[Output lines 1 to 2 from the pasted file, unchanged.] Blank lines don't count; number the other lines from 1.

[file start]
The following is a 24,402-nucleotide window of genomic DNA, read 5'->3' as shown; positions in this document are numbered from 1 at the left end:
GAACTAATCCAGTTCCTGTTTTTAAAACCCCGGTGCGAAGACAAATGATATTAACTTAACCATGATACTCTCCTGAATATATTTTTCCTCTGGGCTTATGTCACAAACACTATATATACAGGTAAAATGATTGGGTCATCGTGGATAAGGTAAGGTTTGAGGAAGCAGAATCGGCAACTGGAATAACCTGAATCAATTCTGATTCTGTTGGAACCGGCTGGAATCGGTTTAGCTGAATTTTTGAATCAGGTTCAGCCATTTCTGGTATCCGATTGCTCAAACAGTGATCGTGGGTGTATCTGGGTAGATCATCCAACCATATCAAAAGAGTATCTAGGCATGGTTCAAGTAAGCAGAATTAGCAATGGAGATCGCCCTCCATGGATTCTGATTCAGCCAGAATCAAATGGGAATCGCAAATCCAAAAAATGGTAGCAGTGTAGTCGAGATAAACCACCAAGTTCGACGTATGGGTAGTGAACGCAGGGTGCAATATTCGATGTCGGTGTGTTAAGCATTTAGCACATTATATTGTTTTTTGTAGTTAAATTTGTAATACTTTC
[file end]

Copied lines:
The following is a 24,402-nucleotide window of genomic DNA, read 5'->3' as shown; positions in this document are numbered from 1 at the left end:
GAACTAATCCAGTTCCTGTTTTTAAAACCCCGGTGCGAAGACAAATGATATTAACTTAACCATGATACTCTCCTGAATATATTTTTCCTCTGGGCTTATGTCACAAACACTATATATACAGGTAAAATGATTGGGTCATCGTGGATAAGGTAAGGTTTGAGGAAGCAGAATCGGCAACTGGAATAACCTGAATCAATTCTGATTCTGTTGGAACCGGCTGGAATCGGTTTAGCTGAATTTTTGAATCAGGTTCAGCCATTTCTGGTATCCGATTGCTCAAACAGTGATCGTGGGTGTATCTGGGTAGATCATCCAACCATATCAAAAGAGTATCTAGGCATGGTTCAAGTAAGCAGAATTAGCAATGGAGATCGCCCTCCATGGATTCTGATTCAGCCAGAATCAAATGGGAATCGCAAATCCAAAAAATGGTAGCAGTGTAGTCGAGATAAACCACCAAGTTCGACGTATGGGTAGTGAACGCAGGGTGCAATATTCGATGTCGGTGTGTTAAGCATTTAGCACATTATATTGTTTTTTGTAGTTAAATTTGTAATACTTTC